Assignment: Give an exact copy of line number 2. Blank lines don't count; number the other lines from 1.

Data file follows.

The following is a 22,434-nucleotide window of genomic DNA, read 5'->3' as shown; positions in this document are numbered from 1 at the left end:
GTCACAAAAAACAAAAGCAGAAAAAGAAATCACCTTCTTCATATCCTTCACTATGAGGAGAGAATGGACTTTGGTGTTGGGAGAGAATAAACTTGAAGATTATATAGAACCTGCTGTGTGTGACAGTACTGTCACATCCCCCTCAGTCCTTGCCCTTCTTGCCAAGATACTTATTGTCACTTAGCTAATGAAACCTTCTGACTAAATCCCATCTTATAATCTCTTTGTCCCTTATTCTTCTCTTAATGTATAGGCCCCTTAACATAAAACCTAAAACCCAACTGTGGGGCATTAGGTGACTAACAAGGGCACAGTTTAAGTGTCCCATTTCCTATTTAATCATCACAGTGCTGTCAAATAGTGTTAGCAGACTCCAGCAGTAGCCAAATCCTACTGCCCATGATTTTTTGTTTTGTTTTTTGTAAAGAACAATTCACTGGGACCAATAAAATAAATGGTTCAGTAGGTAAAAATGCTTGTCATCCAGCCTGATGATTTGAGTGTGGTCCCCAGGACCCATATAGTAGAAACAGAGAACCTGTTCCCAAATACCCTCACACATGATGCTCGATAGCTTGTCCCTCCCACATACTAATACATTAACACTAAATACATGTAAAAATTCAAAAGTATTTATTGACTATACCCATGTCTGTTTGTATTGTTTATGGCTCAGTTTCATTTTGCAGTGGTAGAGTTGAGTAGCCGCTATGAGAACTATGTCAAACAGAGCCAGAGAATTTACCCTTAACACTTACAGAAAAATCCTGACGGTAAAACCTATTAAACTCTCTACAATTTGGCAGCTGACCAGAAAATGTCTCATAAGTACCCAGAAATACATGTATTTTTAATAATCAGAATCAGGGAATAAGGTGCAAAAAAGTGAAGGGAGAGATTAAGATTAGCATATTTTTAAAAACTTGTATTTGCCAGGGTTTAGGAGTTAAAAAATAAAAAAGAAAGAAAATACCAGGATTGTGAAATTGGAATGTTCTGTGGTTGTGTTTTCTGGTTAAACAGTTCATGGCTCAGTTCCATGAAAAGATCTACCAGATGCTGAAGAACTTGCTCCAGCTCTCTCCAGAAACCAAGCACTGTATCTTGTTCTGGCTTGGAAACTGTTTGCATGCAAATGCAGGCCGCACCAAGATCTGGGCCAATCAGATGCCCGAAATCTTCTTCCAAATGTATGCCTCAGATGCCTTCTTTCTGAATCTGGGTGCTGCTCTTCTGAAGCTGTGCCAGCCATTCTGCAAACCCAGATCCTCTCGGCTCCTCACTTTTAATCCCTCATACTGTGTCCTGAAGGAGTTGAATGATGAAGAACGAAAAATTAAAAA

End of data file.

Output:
GTCACAAAAAACAAAAGCAGAAAAAGAAATCACCTTCTTCATATCCTTCACTATGAGGAGAGAATGGACTTTGGTGTTGGGAGAGAATAAACTTGAAGATTATATAGAACCTGCTGTGTGTGACAGTACTGTCACATCCCCCTCAGTCCTTGCCCTTCTTGCCAAGATACTTATTGTCACTTAGCTAATGAAACCTTCTGACTAAATCCCATCTTATAATCTCTTTGTCCCTTATTCTTCTCTTAATGTATAGGCCCCTTAACATAAAACCTAAAACCCAACTGTGGGGCATTAGGTGACTAACAAGGGCACAGTTTAAGTGTCCCATTTCCTATTTAATCATCACAGTGCTGTCAAATAGTGTTAGCAGACTCCAGCAGTAGCCAAATCCTACTGCCCATGATTTTTTGTTTTGTTTTTTGTAAAGAACAATTCACTGGGACCAATAAAATAAATGGTTCAGTAGGTAAAAATGCTTGTCATCCAGCCTGATGATTTGAGTGTGGTCCCCAGGACCCATATAGTAGAAACAGAGAACCTGTTCCCAAATACCCTCACACATGATGCTCGATAGCTTGTCCCTCCCACATACTAATACATTAACACTAAATACATGTAAAAATTCAAAAGTATTTATTGACTATACCCATGTCTGTTTGTATTGTTTATGGCTCAGTTTCATTTTGCAGTGGTAGAGTTGAGTAGCCGCTATGAGAACTATGTCAAACAGAGCCAGAGAATTTACCCTTAACACTTACAGAAAAATCCTGACGGTAAAACCTATTAAACTCTCTACAATTTGGCAGCTGACCAGAAAATGTCTCATAAGTACCCAGAAATACATGTATTTTTAATAATCAGAATCAGGGAATAAGGTGCAAAAAAGTGAAGGGAGAGATTAAGATTAGCATATTTTTAAAAACTTGTATTTGCCAGGGTTTAGGAGTTAAAAAATAAAAAAGAAAGAAAATACCAGGATTGTGAAATTGGAATGTTCTGTGGTTGTGTTTTCTGGTTAAACAGTTCATGGCTCAGTTCCATGAAAAGATCTACCAGATGCTGAAGAACTTGCTCCAGCTCTCTCCAGAAACCAAGCACTGTATCTTGTTCTGGCTTGGAAACTGTTTGCATGCAAATGCAGGCCGCACCAAGATCTGGGCCAATCAGATGCCCGAAATCTTCTTCCAAATGTATGCCTCAGATGCCTTCTTTCTGAATCTGGGTGCTGCTCTTCTGAAGCTGTGCCAGCCATTCTGCAAACCCAGATCCTCTCGGCTCCTCACTTTTAATCCCTCATACTGTGTCCTGAAGGAGTTGAATGATGAAGAACGAAAAATTAAAAA